U.S. President Donald Trump‘s lawyers urged a judge Wednesday to halt a lawsuit from a woman seeking Trump’s DNA to help prove her claim that he raped her in the 1990s, though her lawyer offered to hold off the DNA request for a time.
Former advice columnist E. Jean Carroll is suing Trump for calling her a liar when she went public with her rape allegation last year. Trump’s lawyers argue her case — including the DNA request — needs to wait until New York’s highest court rules in a separate case against him. That ruling could take several months or longer.
Judge Verna Saunders gave no indication Wednesday how or when she might rule on whether to pause Carroll’s case.
Carroll, who watched from the courtroom audience, said afterward she’s pursuing the suit “not just for myself but for every woman in America who’s been grabbed, groped, harassed, sexually assaulted, and has spoken out and still has been disgraced, shamed or fired.”
Carroll says Trump assaulted her in a luxury department store dressing room in the mid-1990s, after they bumped into each other and bantered about trying on a bodysuit.
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Trump said Carroll was “totally lying” to sell a memoir that was published last year, adding in one interview that “she’s not my type.”
He said he’d never met Carroll, shrugging off a 1987 photo of them and their then-spouses at a social event as simply a snapshot of a moment when he was standing in a line.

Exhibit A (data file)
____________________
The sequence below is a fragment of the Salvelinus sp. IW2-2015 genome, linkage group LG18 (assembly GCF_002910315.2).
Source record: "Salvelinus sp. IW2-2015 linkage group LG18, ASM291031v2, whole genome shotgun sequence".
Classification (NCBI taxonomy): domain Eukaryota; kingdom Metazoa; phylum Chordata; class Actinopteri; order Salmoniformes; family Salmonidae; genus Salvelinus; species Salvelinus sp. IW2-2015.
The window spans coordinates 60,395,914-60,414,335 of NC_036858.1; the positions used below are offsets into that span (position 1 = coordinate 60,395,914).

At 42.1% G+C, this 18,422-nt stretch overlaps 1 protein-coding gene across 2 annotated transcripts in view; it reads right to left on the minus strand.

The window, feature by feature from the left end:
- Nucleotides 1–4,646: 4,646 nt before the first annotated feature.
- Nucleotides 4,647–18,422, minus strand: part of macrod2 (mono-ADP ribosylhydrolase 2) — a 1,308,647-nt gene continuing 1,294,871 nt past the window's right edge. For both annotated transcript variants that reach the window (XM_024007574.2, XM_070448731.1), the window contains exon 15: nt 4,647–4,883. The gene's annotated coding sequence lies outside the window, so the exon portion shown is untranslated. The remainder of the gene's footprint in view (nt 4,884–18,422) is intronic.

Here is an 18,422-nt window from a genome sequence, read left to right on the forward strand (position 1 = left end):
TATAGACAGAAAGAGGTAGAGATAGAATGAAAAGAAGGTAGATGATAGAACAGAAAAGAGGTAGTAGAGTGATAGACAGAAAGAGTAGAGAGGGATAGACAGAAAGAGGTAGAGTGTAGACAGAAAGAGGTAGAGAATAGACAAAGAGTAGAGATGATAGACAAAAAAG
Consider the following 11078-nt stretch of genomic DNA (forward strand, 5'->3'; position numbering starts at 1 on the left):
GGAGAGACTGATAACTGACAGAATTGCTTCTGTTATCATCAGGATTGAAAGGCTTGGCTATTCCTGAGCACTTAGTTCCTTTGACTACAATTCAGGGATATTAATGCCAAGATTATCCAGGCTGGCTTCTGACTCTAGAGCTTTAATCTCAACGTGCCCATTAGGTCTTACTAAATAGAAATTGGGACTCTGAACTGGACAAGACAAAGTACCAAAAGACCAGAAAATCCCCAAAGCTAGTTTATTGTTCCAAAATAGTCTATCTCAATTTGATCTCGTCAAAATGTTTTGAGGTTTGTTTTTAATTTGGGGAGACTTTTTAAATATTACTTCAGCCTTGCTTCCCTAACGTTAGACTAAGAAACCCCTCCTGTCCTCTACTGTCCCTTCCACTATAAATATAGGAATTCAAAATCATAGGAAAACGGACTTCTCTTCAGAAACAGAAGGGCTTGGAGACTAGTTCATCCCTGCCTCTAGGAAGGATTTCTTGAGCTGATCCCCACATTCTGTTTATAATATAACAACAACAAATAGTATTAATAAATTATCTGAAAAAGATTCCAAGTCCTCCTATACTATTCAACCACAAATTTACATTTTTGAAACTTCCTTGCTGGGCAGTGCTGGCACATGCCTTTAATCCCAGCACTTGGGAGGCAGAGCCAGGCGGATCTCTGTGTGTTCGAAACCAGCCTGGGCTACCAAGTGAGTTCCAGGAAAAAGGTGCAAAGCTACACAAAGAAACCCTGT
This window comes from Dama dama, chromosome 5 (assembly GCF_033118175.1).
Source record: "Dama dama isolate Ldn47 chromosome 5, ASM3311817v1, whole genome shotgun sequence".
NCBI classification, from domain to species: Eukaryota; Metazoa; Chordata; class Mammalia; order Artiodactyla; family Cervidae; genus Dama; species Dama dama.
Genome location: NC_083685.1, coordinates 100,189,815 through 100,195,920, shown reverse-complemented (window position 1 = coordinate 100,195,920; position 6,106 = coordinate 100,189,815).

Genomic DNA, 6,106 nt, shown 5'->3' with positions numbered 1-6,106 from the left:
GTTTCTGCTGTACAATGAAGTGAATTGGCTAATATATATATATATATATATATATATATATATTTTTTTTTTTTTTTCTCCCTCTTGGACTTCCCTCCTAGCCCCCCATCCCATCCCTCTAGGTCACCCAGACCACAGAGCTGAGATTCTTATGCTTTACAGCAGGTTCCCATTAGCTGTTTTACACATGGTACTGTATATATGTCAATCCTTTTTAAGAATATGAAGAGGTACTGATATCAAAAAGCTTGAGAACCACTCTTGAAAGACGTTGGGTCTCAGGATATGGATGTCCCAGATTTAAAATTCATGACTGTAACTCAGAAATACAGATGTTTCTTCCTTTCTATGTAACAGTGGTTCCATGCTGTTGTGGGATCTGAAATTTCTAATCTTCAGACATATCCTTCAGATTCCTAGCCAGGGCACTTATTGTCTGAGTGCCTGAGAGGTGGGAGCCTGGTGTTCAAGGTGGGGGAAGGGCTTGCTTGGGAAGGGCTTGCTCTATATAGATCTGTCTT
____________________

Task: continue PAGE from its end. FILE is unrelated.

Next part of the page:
Carroll is seeking a DNA sample from Trump to see whether it matches as-yet-unidentified male genetic material found on a dress that she says she was wearing during the alleged attack. Carroll says she hasn’t laundered the dress and donned it only once since, for a photo shoot last year.
Trump’s lawyers have asked a court to put her case on hold until New York’s highest court rules — in another woman’s defamation case against him — whether an incumbent president can be sued in state courts over alleged conduct outside his official duties.
“Courts are required to give the president deference” because of his national responsibilities, said one of his lawyers, Christine Montenegro.
Carroll lawyer Roberta Kaplan offered Wednesday to postpone the DNA request and sworn pretrial questioning of Trump until after the state high court rules in the other case. But she asked the court to let other evidence-gathering continue.
Trump’s lawyers rebuffed the proposal.
Carroll is seeking damages and a retraction of Trump’s statements, which she says harmed her reputation and career. Elle magazine ended her contract in December, after 26 years. She said she was fired over her tangle with Trump; the magazine’s publisher told The New York Times the decision wasn’t about politics.
The Associated Press does not identify people who say they have been sexually assaulted unless they come forward publicly, as Carroll has done.